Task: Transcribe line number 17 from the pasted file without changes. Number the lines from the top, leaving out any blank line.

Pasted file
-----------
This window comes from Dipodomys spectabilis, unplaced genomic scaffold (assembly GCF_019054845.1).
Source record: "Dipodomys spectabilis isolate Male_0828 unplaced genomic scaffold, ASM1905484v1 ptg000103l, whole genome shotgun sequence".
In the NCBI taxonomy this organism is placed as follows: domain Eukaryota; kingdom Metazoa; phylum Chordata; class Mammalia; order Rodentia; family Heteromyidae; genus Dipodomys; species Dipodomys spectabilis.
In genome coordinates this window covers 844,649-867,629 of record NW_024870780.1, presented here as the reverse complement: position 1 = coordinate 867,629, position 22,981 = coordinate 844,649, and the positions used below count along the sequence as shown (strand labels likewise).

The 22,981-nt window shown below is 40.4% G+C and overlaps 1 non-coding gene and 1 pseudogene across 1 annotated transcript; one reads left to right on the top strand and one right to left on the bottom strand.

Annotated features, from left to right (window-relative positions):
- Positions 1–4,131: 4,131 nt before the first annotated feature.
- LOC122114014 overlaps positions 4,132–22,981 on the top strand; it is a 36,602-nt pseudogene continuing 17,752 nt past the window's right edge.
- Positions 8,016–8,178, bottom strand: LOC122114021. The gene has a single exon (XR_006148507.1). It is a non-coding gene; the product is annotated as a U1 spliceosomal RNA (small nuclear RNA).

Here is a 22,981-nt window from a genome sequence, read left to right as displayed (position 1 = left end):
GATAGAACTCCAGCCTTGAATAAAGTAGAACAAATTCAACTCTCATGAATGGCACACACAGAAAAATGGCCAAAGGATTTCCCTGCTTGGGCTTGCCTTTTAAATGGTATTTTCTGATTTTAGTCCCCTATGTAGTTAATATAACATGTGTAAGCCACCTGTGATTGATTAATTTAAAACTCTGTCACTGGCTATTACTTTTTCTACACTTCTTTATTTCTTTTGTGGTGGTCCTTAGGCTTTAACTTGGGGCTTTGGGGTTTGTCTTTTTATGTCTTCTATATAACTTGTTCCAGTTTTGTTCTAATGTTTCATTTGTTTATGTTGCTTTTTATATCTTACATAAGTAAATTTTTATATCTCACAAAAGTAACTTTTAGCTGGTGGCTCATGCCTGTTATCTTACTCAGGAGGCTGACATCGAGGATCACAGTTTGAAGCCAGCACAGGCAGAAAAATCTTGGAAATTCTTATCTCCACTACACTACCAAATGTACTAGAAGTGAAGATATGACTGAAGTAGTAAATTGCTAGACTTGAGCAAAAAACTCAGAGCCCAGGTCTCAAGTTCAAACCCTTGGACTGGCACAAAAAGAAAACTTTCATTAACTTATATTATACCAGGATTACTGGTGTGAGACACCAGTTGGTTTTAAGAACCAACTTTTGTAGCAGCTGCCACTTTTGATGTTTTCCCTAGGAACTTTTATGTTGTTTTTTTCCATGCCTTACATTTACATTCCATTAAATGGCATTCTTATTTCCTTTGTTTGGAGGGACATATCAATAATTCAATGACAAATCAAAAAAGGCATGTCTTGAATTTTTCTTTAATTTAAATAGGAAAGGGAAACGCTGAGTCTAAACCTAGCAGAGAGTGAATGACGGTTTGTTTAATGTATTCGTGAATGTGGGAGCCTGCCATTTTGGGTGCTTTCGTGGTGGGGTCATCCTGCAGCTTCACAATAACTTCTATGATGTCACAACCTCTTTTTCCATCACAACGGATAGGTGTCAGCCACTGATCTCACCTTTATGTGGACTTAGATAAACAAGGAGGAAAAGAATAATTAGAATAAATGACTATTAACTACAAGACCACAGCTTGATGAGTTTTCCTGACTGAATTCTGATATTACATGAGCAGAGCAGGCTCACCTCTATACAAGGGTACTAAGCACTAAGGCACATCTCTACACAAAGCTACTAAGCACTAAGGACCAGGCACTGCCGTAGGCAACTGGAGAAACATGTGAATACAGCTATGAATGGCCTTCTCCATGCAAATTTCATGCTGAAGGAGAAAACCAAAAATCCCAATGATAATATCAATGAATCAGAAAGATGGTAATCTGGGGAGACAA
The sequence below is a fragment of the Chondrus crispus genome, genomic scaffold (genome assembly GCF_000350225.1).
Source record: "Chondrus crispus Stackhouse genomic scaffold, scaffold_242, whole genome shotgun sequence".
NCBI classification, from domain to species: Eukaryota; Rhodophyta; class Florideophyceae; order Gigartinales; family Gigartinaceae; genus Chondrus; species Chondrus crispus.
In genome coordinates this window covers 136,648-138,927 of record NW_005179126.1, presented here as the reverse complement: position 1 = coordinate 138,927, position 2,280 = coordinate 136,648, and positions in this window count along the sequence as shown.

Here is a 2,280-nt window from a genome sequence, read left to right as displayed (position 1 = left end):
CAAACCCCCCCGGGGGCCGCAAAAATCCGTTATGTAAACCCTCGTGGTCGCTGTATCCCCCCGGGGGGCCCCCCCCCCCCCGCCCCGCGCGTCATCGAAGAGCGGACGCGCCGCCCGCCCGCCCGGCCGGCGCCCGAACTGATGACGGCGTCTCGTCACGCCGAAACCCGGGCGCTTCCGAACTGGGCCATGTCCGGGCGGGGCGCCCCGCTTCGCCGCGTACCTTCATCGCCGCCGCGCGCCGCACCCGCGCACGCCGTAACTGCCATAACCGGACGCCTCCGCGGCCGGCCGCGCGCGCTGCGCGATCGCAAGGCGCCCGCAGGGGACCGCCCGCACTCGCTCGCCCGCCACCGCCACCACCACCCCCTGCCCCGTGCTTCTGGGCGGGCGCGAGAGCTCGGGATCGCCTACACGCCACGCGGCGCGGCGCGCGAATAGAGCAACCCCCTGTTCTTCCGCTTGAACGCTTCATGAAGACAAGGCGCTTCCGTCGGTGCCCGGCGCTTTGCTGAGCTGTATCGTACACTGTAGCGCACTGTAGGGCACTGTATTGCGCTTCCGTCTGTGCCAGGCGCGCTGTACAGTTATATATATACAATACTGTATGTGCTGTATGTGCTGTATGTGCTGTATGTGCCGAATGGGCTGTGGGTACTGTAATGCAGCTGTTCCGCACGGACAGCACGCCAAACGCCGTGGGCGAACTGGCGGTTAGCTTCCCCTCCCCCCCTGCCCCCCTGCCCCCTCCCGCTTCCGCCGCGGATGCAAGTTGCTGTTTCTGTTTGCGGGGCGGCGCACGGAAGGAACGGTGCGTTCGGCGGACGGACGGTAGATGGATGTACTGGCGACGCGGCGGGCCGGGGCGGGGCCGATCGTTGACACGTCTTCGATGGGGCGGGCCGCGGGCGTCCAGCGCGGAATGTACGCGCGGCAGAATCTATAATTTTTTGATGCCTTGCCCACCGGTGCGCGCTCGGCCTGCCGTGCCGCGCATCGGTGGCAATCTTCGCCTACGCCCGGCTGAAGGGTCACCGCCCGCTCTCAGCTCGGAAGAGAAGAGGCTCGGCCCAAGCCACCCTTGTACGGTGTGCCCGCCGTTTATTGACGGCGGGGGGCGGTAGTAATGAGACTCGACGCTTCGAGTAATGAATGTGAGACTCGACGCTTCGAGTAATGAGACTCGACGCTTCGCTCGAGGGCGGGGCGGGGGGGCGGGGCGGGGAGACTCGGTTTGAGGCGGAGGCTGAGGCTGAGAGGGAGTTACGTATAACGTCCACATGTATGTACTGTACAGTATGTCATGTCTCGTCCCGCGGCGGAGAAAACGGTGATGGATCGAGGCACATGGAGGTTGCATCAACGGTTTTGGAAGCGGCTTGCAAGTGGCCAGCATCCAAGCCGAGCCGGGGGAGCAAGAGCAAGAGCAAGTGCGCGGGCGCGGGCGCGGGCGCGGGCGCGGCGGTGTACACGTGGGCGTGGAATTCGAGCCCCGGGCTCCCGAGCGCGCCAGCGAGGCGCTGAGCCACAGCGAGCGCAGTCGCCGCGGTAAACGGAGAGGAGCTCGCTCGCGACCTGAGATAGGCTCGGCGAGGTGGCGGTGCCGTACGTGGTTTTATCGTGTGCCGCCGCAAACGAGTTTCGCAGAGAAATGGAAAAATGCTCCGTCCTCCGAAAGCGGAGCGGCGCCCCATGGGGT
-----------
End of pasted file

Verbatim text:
CAAACCCCCCCGGGGGCCGCAAAAATCCGTTATGTAAACCCTCGTGGTCGCTGTATCCCCCCGGGGGGCCCCCCCCCCCCCGCCCCGCGCGTCATCGAAGAGCGGACGCGCCGCCCGCCCGCCCGGCCGGCGCCCGAACTGATGACGGCGTCTCGTCACGCCGAAACCCGGGCGCTTCCGAACTGGGCCATGTCCGGGCGGGGCGCCCCGCTTCGCCGCGTACCTTCATCGCCGCCGCGCGCCGCACCCGCGCACGCCGTAACTGCCATAACCGGACGCCTCCGCGGCCGGCCGCGCGCGCTGCGCGATCGCAAGGCGCCCGCAGGGGACCGCCCGCACTCGCTCGCCCGCCACCGCCACCACCACCCCCTGCCCCGTGCTTCTGGGCGGGCGCGAGAGCTCGGGATCGCCTACACGCCACGCGGCGCGGCGCGCGAATAGAGCAACCCCCTGTTCTTCCGCTTGAACGCTTCATGAAGACAAGGCGCTTCCGTCGGTGCCCGGCGCTTTGCTGAGCTGTATCGTACACTGTAGCGCACTGTAGGGCACTGTATTGCGCTTCCGTCTGTGCCAGGCGCGCTGTACAGTTATATATATACAATACTGTATGTGCTGTATGTGCTGTATGTGCTGTATGTGCCGAATGGGCTGTGGGTACTGTAATGCAGCTGTTCCGCACGGACAGCACGCCAAACGCCGTGGGCGAACTGGCGGTTAGCTTCCCCTCCCCCCCTGCCCCCCTGCCCCCTCCCGCTTCCGCCGCGGATGCAAGTTGCTGTTTCTGTTTGCGGGGCGGCGCACGGAAGGAACGGTGCGTTCGGCGGACGGACGGTAGATGGATGTACTGGCGACGCGGCGGGCCGGGGCGGGGCCGATCGTTGACACGTCTTCGATGGGGCGGGCCGCGGGCGTCCAGCGCGGAATGTACGCGCGGCAGAATCTATAATTTTTTGATGCCTTGCCCACCGGTGCGCGCTCGGCCTGCCGTGCCGCGCATCGGTGGCAATCTTCGCCTACGCCCGGCTGAAGGGTCACCGCCCGCTCTCAGCTCGGAAGAGAAGAGGCTCGGCCCAAGCCACCCTTGTACGGTGTGCCCGCCGTTTATTGACGGCGGGGGGCGGTAGTAATGAGACTCGACGCTTCGAGTAATGAATGTGAGACTCGACGCTTCGAGTAATGAGACTCGACGCTTCGCTCGAGGGCGGGGCGGGGGGGCGGGGCGGGGAGACTCGGTTTGAGGCGGAGGCTGAGGCTGAGAGGGAGTTACGTATAACGTCCACATGTATGTACTGTACAGTATGTCATGTCTCGTCCCGCGGCGGAGAAAACGGTGATGGATCGAGGCACATGGAGGTTGCATCAACGGTTTTGGAAGCGGCTTGCAAGTGGCCAGCATCCAAGCCGAGCCGGGGGAGCAAGAGCAAGAGCAAGTGCGCGGGCGCGGGCGCGGGCGCGGGCGCGGCGGTGTACACGTGGGCGTGGAATTCGAGCCCCGGGCTCCCGAGCGCGCCAGCGAGGCGCTGAGCCACAGCGAGCGCAGTCGCCGCGGTAAACGGAGAGGAGCTCGCTCGCGACCTGAGATAGGCTCGGCGAGGTGGCGGTGCCGTACGTGGTTTTATCGTGTGCCGCCGCAAACGAGTTTCGCAGAGAAATGGAAAAATGCTCCGTCCTCCGAAAGCGGAGCGGCGCCCCATGGGGT